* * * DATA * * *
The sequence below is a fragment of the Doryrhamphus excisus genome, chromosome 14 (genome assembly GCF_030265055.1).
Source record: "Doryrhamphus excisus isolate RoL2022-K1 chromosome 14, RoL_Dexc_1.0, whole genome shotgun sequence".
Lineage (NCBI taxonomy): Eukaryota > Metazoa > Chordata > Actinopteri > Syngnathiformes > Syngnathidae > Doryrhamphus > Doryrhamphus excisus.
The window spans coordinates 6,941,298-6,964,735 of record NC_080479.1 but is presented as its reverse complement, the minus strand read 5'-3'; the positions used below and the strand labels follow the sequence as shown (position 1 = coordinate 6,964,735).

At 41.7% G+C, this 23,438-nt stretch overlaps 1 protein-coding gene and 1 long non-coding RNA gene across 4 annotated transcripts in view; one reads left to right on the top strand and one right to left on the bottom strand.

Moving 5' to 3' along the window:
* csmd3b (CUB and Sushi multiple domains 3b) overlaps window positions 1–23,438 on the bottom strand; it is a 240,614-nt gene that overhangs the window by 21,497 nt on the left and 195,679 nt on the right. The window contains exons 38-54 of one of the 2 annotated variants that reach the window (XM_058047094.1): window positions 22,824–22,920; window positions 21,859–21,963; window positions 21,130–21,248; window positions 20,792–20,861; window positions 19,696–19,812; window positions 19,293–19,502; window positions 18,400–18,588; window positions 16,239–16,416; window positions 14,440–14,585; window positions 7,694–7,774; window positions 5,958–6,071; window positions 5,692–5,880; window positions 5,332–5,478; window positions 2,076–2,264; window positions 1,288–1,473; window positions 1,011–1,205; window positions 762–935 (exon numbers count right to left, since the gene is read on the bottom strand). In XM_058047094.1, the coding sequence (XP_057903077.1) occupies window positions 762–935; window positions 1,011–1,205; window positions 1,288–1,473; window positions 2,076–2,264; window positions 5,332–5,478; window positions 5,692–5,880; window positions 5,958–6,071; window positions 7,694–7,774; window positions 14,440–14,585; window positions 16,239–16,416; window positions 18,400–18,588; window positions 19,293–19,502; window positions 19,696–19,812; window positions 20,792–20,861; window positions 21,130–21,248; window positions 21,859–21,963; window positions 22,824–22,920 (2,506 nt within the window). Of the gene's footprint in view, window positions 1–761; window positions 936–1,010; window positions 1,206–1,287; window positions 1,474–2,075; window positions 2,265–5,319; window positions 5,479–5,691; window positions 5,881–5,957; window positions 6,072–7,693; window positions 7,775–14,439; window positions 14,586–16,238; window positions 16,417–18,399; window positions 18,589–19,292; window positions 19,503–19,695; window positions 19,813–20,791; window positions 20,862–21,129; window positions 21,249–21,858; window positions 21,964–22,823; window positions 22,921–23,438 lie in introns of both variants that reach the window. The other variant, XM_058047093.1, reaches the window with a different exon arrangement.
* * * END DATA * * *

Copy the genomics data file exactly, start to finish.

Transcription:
The sequence below is a fragment of the Doryrhamphus excisus genome, chromosome 14 (genome assembly GCF_030265055.1).
Source record: "Doryrhamphus excisus isolate RoL2022-K1 chromosome 14, RoL_Dexc_1.0, whole genome shotgun sequence".
Lineage (NCBI taxonomy): Eukaryota > Metazoa > Chordata > Actinopteri > Syngnathiformes > Syngnathidae > Doryrhamphus > Doryrhamphus excisus.
The window spans coordinates 6,941,298-6,964,735 of record NC_080479.1 but is presented as its reverse complement, the minus strand read 5'-3'; the positions used below and the strand labels follow the sequence as shown (position 1 = coordinate 6,964,735).

At 41.7% G+C, this 23,438-nt stretch overlaps 1 protein-coding gene and 1 long non-coding RNA gene across 4 annotated transcripts in view; one reads left to right on the top strand and one right to left on the bottom strand.

Moving 5' to 3' along the window:
* csmd3b (CUB and Sushi multiple domains 3b) overlaps window positions 1–23,438 on the bottom strand; it is a 240,614-nt gene that overhangs the window by 21,497 nt on the left and 195,679 nt on the right. The window contains exons 38-54 of one of the 2 annotated variants that reach the window (XM_058047094.1): window positions 22,824–22,920; window positions 21,859–21,963; window positions 21,130–21,248; window positions 20,792–20,861; window positions 19,696–19,812; window positions 19,293–19,502; window positions 18,400–18,588; window positions 16,239–16,416; window positions 14,440–14,585; window positions 7,694–7,774; window positions 5,958–6,071; window positions 5,692–5,880; window positions 5,332–5,478; window positions 2,076–2,264; window positions 1,288–1,473; window positions 1,011–1,205; window positions 762–935 (exon numbers count right to left, since the gene is read on the bottom strand). In XM_058047094.1, the coding sequence (XP_057903077.1) occupies window positions 762–935; window positions 1,011–1,205; window positions 1,288–1,473; window positions 2,076–2,264; window positions 5,332–5,478; window positions 5,692–5,880; window positions 5,958–6,071; window positions 7,694–7,774; window positions 14,440–14,585; window positions 16,239–16,416; window positions 18,400–18,588; window positions 19,293–19,502; window positions 19,696–19,812; window positions 20,792–20,861; window positions 21,130–21,248; window positions 21,859–21,963; window positions 22,824–22,920 (2,506 nt within the window). Of the gene's footprint in view, window positions 1–761; window positions 936–1,010; window positions 1,206–1,287; window positions 1,474–2,075; window positions 2,265–5,319; window positions 5,479–5,691; window positions 5,881–5,957; window positions 6,072–7,693; window positions 7,775–14,439; window positions 14,586–16,238; window positions 16,417–18,399; window positions 18,589–19,292; window positions 19,503–19,695; window positions 19,813–20,791; window positions 20,862–21,129; window positions 21,249–21,858; window positions 21,964–22,823; window positions 22,921–23,438 lie in introns of both variants that reach the window. The other variant, XM_058047093.1, reaches the window with a different exon arrangement.